Tree species richness decreases while species evenness increases with disturbance frequency in a natural boreal forest landscape
Document Type: Journal Article
Author(s): D. Yeboah; H. Y.H. Chen; S. Kingston
Publication Year: 2016

Cataloging Information

  • biodiversity
  • boreal forests
  • Canada
  • catastrophic fires
  • disturbance
  • drainage
  • eastern Canada
  • fire frequency
  • fire frequency
  • fire management
  • forest management
  • goodness-of-fit
  • intermediate disturbance hypothesis
  • plant diversity
  • post fire recovery
  • productivity
  • soil drainage class
  • species diversity
  • species diversity (plants)
  • stand dynamics
  • Structural Equation Models
  • Structural Equation Models
  • time since fire
  • western Canada
  • wildfires
Record Maintained By:
Record Last Modified: June 1, 2018
FRAMES Record Number: 55119
Tall Timbers Record Number: 33040
TTRS Location Status: Not in file
TTRS Call Number: Available
TTRS Abstract Status: Okay, Fair use

This bibliographic record was either created or modified by the Tall Timbers Research Station and Land Conservancy and is provided without charge to promote research and education in Fire Ecology. The E.V. Komarek Fire Ecology Database is the intellectual property of the Tall Timbers Research Station and Land Conservancy.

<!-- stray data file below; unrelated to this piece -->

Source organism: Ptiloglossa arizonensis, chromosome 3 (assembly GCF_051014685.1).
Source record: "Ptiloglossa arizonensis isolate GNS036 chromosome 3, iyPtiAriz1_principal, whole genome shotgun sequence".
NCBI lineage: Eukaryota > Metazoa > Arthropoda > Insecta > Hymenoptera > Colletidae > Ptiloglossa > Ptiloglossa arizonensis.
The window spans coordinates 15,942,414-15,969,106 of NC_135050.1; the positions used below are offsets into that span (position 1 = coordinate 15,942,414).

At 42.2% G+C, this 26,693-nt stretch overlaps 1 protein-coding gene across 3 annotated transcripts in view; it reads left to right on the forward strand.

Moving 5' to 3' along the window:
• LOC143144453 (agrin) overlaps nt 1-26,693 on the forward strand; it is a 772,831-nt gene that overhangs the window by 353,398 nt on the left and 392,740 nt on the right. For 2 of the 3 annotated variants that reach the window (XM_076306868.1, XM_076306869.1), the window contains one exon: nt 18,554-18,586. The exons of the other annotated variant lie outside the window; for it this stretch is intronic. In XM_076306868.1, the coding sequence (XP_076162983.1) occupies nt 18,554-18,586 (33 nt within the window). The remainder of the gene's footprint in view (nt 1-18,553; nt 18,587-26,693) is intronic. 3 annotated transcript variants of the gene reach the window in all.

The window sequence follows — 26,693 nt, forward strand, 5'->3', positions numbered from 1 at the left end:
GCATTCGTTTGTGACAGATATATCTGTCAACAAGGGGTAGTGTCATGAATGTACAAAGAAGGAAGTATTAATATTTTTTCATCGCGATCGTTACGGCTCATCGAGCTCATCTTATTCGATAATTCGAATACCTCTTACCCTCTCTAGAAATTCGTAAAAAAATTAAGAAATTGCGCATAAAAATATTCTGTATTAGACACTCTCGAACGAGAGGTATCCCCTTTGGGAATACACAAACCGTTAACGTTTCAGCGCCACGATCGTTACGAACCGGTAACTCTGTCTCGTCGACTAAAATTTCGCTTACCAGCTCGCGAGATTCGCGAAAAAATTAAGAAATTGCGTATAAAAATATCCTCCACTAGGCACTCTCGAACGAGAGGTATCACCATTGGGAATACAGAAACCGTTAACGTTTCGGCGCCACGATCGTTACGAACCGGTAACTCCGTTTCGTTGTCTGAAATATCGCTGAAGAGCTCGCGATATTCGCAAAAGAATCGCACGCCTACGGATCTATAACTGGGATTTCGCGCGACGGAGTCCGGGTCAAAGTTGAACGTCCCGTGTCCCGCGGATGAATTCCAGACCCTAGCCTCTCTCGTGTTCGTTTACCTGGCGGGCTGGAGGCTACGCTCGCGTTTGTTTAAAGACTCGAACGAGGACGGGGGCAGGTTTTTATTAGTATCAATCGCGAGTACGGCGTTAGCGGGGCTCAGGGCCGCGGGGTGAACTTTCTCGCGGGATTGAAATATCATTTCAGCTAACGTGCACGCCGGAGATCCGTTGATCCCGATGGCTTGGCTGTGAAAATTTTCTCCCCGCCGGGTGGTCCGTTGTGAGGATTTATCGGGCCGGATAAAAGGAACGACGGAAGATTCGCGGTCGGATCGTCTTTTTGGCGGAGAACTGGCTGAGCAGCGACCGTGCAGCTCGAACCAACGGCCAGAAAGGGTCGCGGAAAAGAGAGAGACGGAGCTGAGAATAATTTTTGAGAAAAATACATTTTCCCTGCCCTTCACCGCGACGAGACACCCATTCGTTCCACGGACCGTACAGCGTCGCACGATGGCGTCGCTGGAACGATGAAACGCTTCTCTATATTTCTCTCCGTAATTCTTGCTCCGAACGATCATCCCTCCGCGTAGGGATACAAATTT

Understanding species diversity and disturbance relationships is important for biodiversity conservation in disturbance-driven boreal forests. Species richness and evenness may respond differently with stand development following fire. Furthermore, few studies have simultaneously accounted for the influences of climate and local site conditions on species diversity. Using forest inventory data, we examined the relationships between species richness, Shannon's index, evenness, and time since last stand-replacing fire (TSF) in a large landscape of disturbance-driven boreal forest. TSF has negative effect on species richness and Shannon's index, and a positive effect on species evenness. Path analysis revealed that the environmental variables affect richness and Shannon's index only through their effects on TSF while affecting evenness directly as well as through their effects on TSF. Synthesis and applications. Our results demonstrate that species richness and Shannon's index decrease while species evenness increases with TSF in a boreal forest landscape. Furthermore, we show that disturbance frequency, local site conditions, and climate simultaneously influence tree species diversity through complex direct and indirect effects in the studied boreal forest. © 2015 The Authors. Ecology and Evolution published by John Wiley & Sons, Ltd. This is an open access article under the terms of the Creative Commons Attribution License, which permits use, distribution and reproduction in any medium, provided the orginal work is properly cited.

Online Link(s):
Yeboah, D., H. Y. H. Chen, and S. Kingston. 2016. Tree species richness decreases while species evenness increases with disturbance frequency in a natural boreal forest landscape. Ecology and Evolution, v. 6, no. 3, p. 842-850. 10.1002/ece3.1944.